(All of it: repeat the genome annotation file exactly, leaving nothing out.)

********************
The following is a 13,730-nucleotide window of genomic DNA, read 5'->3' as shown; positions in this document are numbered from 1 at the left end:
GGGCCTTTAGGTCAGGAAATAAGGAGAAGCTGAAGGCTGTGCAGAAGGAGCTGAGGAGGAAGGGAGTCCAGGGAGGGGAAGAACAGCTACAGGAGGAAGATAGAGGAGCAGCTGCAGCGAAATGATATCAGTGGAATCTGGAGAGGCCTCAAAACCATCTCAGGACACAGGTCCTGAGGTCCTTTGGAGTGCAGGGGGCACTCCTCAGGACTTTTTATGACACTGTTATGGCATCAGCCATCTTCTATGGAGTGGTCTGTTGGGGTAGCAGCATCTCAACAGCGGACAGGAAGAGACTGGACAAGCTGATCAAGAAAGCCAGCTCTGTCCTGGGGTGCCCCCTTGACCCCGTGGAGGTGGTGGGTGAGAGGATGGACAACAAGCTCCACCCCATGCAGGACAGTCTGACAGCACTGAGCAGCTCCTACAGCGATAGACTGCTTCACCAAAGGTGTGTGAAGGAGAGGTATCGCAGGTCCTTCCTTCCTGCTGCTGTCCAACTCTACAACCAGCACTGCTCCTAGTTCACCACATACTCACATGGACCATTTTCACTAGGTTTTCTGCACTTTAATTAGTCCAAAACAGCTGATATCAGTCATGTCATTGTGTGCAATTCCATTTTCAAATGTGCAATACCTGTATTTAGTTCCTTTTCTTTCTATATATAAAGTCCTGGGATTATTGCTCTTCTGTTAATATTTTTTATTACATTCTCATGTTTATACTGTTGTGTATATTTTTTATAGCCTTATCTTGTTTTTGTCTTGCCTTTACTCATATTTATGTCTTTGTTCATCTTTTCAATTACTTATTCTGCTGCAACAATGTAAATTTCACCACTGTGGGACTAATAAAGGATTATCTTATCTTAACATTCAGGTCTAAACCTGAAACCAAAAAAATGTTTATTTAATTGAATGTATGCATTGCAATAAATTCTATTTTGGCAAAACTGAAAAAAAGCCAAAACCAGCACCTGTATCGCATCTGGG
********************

The following is a 13,730-nucleotide window of genomic DNA, read 5'->3' as shown; positions in this document are numbered from 1 at the left end:
GGGCCTTTAGGTCAGGAAATAAGGAGAAGCTGAAGGCTGTGCAGAAGGAGCTGAGGAGGAAGGGAGTCCAGGGAGGGGAAGAACAGCTACAGGAGGAAGATAGAGGAGCAGCTGCAGCGAAATGATATCAGTGGAATCTGGAGAGGCCTCAAAACCATCTCAGGACACAGGTCCTGAGGTCCTTTGGAGTGCAGGGGGCACTCCTCAGGACTTTTTATGACACTGTTATGGCATCAGCCATCTTCTATGGAGTGGTCTGTTGGGGTAGCAGCATCTCAACAGCGGACAGGAAGAGACTGGACAAGCTGATCAAGAAAGCCAGCTCTGTCCTGGGGTGCCCCCTTGACCCCGTGGAGGTGGTGGGTGAGAGGATGGACAACAAGCTCCACCCCATGCAGGACAGTCTGACAGCACTGAGCAGCTCCTACAGCGATAGACTGCTTCACCAAAGGTGTGTGAAGGAGAGGTATCGCAGGTCCTTCCTTCCTGCTGCTGTCCAACTCTACAACCAGCACTGCTCCTAGTTCACCACATACTCACATGGACCATTTTCACTAGGTTTTCTGCACTTTAATTAGTCCAAAACAGCTGATATCAGTCATGTCATTGTGTGCAATTCCATTTTCAAATGTGCAATACCTGTATTTAGTTCCTTTTCTTTCTATATATAAAGTCCTGGGATTATTGCTCTTCTGTTAATATTTTTTATTACATTCTCATGTTTATACTGTTGTGTATATTTTTTATAGCCTTATCTTGTTTTTGTCTTGCCTTTACTCATATTTATGTCTTTGTTCATCTTTTCAATTACTTATTCTGCTGCAACAATGTAAATTTCACCACTGTGGGACTAATAAAGGATTATCTTATCTTAACATTCAGGTCTAAACCTGAAACCAAAAAAATGTTTATTTAATTGAATGTATGCATTGCAATAAATTCTATTTTGGCAAAACTGAAAAAAAGCCAAAACCAGCACCTGTATCGCATCTGGG